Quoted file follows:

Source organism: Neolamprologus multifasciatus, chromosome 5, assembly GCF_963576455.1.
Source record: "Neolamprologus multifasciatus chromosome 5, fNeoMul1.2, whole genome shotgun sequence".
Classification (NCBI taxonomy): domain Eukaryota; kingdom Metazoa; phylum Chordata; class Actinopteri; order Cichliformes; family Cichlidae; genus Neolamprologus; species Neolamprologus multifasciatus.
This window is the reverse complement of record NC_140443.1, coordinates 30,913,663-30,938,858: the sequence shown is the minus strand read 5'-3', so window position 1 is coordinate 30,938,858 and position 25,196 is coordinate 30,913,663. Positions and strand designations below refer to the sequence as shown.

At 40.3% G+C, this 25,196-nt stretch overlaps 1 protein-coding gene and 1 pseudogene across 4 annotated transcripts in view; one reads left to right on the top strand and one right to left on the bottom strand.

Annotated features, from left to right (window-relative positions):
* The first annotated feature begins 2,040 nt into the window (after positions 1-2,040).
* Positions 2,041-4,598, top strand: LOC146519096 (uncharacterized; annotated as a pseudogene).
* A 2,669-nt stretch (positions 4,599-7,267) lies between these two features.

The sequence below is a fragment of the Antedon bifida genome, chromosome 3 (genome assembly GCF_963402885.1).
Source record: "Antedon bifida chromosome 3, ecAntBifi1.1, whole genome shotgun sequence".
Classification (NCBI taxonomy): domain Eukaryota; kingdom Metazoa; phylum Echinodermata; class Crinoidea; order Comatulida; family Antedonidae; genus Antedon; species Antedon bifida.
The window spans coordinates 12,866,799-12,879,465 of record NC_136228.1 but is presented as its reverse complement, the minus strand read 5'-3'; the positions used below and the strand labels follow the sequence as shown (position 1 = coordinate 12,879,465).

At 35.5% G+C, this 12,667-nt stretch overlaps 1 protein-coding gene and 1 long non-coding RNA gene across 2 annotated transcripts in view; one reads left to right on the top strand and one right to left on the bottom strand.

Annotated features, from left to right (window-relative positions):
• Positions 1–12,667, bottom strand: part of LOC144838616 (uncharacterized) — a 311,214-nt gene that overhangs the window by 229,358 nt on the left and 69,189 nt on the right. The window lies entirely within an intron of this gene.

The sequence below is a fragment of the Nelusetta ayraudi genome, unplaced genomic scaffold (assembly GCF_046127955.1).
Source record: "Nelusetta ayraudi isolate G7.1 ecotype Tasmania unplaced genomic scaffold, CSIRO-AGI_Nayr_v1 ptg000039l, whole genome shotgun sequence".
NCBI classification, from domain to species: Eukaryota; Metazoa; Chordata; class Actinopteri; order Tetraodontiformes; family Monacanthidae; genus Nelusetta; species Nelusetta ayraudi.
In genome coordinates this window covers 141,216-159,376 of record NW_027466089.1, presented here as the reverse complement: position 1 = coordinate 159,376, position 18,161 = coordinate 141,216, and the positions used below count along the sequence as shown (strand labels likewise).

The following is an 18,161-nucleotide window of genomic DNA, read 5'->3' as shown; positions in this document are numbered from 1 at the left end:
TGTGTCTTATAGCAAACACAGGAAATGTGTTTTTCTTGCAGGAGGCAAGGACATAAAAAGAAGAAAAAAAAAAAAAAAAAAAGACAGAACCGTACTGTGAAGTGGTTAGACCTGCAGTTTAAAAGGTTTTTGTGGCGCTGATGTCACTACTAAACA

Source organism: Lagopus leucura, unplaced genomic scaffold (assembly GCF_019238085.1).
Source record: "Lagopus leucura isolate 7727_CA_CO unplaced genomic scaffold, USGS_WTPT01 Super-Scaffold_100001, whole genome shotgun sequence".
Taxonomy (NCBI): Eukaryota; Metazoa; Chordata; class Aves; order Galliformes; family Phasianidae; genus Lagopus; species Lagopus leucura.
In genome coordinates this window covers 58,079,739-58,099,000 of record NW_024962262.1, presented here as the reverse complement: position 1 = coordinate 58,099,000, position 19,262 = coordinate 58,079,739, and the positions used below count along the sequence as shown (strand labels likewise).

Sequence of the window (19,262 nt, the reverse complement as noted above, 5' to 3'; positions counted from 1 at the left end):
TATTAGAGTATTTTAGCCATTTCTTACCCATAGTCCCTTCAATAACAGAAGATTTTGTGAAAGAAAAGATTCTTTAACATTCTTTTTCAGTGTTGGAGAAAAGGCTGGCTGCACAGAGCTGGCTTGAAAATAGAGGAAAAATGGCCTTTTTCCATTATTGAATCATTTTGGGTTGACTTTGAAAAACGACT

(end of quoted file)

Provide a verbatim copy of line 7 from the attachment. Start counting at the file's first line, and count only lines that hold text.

* The first annotated feature begins 2,040 nt into the window (after positions 1-2,040).